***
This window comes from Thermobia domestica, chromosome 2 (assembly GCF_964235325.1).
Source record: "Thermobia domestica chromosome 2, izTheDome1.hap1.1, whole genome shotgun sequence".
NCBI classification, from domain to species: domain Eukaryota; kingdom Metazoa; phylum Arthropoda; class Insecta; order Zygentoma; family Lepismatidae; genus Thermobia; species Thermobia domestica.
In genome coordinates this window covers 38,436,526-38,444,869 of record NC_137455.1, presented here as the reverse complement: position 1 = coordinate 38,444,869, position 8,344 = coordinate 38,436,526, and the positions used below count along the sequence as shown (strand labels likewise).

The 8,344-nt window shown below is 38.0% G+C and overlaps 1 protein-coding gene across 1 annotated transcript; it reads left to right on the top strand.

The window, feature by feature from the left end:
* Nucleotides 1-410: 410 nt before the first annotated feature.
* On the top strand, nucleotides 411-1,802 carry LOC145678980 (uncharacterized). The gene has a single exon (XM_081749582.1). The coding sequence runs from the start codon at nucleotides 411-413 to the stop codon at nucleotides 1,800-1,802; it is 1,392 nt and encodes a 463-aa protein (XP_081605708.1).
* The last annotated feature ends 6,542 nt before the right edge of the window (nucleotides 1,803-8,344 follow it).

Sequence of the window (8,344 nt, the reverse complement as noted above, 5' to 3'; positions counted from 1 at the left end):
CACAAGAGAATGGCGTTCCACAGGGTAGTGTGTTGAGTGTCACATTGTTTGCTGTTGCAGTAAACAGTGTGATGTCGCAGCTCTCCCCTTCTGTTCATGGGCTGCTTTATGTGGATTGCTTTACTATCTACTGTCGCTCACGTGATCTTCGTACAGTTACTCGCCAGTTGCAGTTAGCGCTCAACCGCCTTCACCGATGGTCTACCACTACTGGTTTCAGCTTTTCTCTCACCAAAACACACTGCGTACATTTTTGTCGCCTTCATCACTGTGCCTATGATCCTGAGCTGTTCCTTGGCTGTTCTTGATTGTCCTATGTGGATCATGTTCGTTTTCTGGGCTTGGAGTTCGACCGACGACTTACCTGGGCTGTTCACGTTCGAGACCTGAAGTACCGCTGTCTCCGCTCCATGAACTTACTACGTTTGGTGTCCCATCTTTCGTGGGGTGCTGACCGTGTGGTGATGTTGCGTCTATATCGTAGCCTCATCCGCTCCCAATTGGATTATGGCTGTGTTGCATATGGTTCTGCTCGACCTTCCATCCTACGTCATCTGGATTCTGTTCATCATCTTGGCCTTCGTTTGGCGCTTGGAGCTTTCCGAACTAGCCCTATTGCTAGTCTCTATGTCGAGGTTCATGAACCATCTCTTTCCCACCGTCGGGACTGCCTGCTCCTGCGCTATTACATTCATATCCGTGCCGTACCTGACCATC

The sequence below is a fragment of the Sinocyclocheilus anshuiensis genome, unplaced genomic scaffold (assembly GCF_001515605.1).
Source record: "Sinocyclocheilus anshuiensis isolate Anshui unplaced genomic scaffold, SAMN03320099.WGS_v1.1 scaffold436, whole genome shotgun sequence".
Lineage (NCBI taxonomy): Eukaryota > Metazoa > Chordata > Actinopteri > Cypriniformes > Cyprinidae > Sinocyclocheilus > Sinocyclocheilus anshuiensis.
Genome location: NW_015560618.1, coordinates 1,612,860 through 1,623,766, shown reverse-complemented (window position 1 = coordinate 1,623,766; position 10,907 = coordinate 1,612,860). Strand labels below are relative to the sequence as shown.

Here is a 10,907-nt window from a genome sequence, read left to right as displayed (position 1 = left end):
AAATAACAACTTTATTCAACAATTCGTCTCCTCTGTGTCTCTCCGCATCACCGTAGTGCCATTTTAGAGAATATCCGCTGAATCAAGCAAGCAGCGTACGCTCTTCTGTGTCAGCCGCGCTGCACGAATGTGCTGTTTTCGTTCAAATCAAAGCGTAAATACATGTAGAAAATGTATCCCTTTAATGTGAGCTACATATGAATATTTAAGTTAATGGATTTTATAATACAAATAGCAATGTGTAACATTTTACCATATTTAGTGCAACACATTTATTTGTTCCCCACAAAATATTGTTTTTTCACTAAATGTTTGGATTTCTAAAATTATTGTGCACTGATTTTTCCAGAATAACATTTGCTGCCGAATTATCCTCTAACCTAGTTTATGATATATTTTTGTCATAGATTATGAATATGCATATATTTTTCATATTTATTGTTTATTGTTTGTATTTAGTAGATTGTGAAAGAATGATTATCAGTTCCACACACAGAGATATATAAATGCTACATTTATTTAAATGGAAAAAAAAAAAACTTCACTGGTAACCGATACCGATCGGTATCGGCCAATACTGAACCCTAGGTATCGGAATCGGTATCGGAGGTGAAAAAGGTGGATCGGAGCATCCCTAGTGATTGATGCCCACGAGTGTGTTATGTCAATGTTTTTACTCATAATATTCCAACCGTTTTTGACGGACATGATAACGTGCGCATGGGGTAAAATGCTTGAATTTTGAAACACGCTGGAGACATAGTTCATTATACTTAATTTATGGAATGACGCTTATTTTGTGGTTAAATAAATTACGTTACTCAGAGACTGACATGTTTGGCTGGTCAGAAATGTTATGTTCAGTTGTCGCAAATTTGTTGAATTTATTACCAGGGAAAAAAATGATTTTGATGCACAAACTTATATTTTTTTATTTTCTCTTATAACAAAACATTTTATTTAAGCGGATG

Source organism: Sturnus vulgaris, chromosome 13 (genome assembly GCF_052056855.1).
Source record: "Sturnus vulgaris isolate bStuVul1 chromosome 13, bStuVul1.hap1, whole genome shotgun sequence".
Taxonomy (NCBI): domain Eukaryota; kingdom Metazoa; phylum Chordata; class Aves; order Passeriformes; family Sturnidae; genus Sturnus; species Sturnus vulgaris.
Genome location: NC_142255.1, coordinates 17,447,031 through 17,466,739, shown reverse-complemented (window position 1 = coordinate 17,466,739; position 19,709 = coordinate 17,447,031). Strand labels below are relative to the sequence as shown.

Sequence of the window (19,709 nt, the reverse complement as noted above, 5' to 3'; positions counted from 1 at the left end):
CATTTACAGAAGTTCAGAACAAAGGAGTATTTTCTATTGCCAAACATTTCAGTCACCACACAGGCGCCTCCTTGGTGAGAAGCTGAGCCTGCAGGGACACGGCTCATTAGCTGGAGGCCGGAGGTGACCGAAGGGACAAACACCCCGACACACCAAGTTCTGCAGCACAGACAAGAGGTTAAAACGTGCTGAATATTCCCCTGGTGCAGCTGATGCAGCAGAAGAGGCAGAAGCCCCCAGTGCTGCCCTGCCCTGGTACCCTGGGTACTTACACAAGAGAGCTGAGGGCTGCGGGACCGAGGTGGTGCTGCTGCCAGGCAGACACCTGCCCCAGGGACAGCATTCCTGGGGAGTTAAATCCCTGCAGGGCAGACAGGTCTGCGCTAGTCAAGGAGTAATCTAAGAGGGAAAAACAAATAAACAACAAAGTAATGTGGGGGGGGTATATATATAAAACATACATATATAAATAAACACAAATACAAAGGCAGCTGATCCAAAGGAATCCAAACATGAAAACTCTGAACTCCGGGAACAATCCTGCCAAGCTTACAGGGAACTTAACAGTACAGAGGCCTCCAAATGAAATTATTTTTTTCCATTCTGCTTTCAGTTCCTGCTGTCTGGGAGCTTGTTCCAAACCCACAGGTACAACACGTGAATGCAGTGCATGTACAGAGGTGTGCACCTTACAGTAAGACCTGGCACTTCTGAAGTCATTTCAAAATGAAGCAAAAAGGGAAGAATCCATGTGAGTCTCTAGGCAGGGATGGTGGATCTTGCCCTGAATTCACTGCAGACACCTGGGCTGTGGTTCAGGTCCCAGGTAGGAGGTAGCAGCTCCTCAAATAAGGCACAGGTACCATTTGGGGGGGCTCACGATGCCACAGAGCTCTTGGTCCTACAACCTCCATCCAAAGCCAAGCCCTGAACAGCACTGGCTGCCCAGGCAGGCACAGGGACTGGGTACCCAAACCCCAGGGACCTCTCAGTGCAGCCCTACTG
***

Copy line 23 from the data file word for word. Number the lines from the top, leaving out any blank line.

CATTTACAGAAGTTCAGAACAAAGGAGTATTTTCTATTGCCAAACATTTCAGTCACCACACAGGCGCCTCCTTGGTGAGAAGCTGAGCCTGCAGGGACACGGCTCATTAGCTGGAGGCCGGAGGTGACCGAAGGGACAAACACCCCGACACACCAAGTTCTGCAGCACAGACAAGAGGTTAAAACGTGCTGAATATTCCCCTGGTGCAGCTGATGCAGCAGAAGAGGCAGAAGCCCCCAGTGCTGCCCTGCCCTGGTACCCTGGGTACTTACACAAGAGAGCTGAGGGCTGCGGGACCGAGGTGGTGCTGCTGCCAGGCAGACACCTGCCCCAGGGACAGCATTCCTGGGGAGTTAAATCCCTGCAGGGCAGACAGGTCTGCGCTAGTCAAGGAGTAATCTAAGAGGGAAAAACAAATAAACAACAAAGTAATGTGGGGGGGGTATATATATAAAACATACATATATAAATAAACACAAATACAAAGGCAGCTGATCCAAAGGAATCCAAACATGAAAACTCTGAACTCCGGGAACAATCCTGCCAAGCTTACAGGGAACTTAACAGTACAGAGGCCTCCAAATGAAATTATTTTTTTCCATTCTGCTTTCAGTTCCTGCTGTCTGGGAGCTTGTTCCAAACCCACAGGTACAACACGTGAATGCAGTGCATGTACAGAGGTGTGCACCTTACAGTAAGACCTGGCACTTCTGAAGTCATTTCAAAATGAAGCAAAAAGGGAAGAATCCATGTGAGTCTCTAGGCAGGGATGGTGGATCTTGCCCTGAATTCACTGCAGACACCTGGGCTGTGGTTCAGGTCCCAGGTAGGAGGTAGCAGCTCCTCAAATAAGGCACAGGTACCATTTGGGGGGGCTCACGATGCCACAGAGCTCTTGGTCCTACAACCTCCATCCAAAGCCAAGCCCTGAACAGCACTGGCTGCCCAGGCAGGCACAGGGACTGGGTACCCAAACCCCAGGGACCTCTCAGTGCAGCCCTACTG